Therese Gramercy . . . the girl named Trees

Snow Layers

Baklava Snow

From the land of wine and movies,
better known as California,
I headed north to a snowy wonderland of ice,
known as the last frontier, Alaska.

I only knew of rain and fog and mist,
not of ice and snow and frost,
and all nuances in between
in the land that births our winter storms.

Whether snows come down like tremendous flakes
or tiny knifes of ice,
when you peer out from a window
it creates the same silent world of white.

It may form tiny balls that brush away like powder
or sparkly crystalline snow to catch your eye,
slurpy, slushy snow is heavy on your shovel,
and its weight might fold the snow upon the fenceline.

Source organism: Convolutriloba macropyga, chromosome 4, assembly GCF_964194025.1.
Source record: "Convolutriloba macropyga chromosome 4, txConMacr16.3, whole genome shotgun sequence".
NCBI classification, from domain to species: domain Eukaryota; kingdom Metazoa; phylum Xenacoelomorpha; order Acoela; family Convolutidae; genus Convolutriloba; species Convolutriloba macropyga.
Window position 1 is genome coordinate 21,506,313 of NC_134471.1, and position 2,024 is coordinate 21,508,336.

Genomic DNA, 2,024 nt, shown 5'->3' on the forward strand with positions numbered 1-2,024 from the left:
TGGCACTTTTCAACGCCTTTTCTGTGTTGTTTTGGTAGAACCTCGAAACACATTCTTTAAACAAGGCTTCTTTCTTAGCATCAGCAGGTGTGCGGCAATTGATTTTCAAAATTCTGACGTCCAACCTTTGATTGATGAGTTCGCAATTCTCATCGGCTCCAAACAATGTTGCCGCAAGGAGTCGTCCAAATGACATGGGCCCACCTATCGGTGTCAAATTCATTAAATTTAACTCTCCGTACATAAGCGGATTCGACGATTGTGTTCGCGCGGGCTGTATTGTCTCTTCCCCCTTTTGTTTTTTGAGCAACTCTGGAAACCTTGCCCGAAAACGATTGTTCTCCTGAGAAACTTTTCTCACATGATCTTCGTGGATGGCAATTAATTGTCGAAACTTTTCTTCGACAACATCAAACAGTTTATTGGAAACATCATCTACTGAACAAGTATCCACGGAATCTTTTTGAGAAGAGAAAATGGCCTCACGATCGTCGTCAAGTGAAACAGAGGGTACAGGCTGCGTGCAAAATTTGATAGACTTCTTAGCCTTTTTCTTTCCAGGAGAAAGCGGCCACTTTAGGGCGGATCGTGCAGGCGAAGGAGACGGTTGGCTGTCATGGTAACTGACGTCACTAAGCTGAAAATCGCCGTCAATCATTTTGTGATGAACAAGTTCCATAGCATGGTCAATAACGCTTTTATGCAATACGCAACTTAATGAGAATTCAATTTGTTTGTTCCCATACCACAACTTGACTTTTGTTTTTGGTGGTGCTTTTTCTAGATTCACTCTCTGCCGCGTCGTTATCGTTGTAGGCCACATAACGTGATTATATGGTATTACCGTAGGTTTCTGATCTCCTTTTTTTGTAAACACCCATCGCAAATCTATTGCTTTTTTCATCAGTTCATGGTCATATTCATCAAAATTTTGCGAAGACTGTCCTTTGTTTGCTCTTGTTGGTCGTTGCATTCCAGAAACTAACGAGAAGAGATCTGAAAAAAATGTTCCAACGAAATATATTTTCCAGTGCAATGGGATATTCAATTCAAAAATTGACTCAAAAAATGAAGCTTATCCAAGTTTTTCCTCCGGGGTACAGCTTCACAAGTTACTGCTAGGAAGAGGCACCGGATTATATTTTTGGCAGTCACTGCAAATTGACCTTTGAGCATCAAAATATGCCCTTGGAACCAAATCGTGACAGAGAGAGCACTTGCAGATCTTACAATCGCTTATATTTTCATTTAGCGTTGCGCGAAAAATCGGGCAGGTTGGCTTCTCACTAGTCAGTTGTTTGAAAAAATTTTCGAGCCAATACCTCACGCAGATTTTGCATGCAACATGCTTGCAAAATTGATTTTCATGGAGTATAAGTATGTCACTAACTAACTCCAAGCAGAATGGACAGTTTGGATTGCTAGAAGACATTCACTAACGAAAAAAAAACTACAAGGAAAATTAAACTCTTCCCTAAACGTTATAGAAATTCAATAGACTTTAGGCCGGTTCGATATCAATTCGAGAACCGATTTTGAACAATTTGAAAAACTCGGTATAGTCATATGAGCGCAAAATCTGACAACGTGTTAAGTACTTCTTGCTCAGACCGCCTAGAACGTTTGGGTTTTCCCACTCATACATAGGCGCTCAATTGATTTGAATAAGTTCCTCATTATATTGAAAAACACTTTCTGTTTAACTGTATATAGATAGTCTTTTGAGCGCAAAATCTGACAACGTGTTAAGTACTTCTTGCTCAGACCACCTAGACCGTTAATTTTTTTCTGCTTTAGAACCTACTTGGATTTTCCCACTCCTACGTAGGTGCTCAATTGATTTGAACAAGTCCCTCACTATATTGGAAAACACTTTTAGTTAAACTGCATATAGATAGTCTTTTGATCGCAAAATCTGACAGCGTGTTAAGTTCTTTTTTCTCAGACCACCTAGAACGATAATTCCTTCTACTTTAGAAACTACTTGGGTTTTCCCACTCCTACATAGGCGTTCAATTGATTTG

It can be so light it drifts in whisper waves across the roads,
or shimmy down to create snow snakes on light poles,
and you know when the temperature nears zero degrees
for the snow squeaks under your feet.

Layers pile on top of layers, and machines slice through to reform paths
that reveal patterns of dirty snow and fresh snow that look quite like baklava,
but when you add the high winds along the Turnagain Arm into the mix
the garbage crew might have to skate across your icy street so that they can collect your trash.